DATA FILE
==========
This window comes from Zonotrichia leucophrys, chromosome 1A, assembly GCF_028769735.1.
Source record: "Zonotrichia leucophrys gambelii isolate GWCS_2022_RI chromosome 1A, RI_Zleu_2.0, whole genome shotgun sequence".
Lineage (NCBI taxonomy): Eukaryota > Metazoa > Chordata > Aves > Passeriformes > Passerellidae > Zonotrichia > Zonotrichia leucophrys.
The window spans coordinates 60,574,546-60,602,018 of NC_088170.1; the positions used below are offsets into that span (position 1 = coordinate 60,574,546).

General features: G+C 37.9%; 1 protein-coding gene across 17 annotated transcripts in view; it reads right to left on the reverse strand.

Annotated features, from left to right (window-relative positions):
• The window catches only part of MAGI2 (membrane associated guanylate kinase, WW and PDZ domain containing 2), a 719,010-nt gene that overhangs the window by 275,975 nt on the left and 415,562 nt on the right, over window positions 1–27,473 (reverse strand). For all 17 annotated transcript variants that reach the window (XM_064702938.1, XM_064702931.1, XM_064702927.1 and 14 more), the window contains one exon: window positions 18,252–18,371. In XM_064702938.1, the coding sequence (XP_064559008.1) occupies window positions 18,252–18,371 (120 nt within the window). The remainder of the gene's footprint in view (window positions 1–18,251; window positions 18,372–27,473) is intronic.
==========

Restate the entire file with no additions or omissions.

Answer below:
This window comes from Zonotrichia leucophrys, chromosome 1A, assembly GCF_028769735.1.
Source record: "Zonotrichia leucophrys gambelii isolate GWCS_2022_RI chromosome 1A, RI_Zleu_2.0, whole genome shotgun sequence".
Lineage (NCBI taxonomy): Eukaryota > Metazoa > Chordata > Aves > Passeriformes > Passerellidae > Zonotrichia > Zonotrichia leucophrys.
The window spans coordinates 60,574,546-60,602,018 of NC_088170.1; the positions used below are offsets into that span (position 1 = coordinate 60,574,546).

General features: G+C 37.9%; 1 protein-coding gene across 17 annotated transcripts in view; it reads right to left on the reverse strand.

Annotated features, from left to right (window-relative positions):
• The window catches only part of MAGI2 (membrane associated guanylate kinase, WW and PDZ domain containing 2), a 719,010-nt gene that overhangs the window by 275,975 nt on the left and 415,562 nt on the right, over window positions 1–27,473 (reverse strand). For all 17 annotated transcript variants that reach the window (XM_064702938.1, XM_064702931.1, XM_064702927.1 and 14 more), the window contains one exon: window positions 18,252–18,371. In XM_064702938.1, the coding sequence (XP_064559008.1) occupies window positions 18,252–18,371 (120 nt within the window). The remainder of the gene's footprint in view (window positions 1–18,251; window positions 18,372–27,473) is intronic.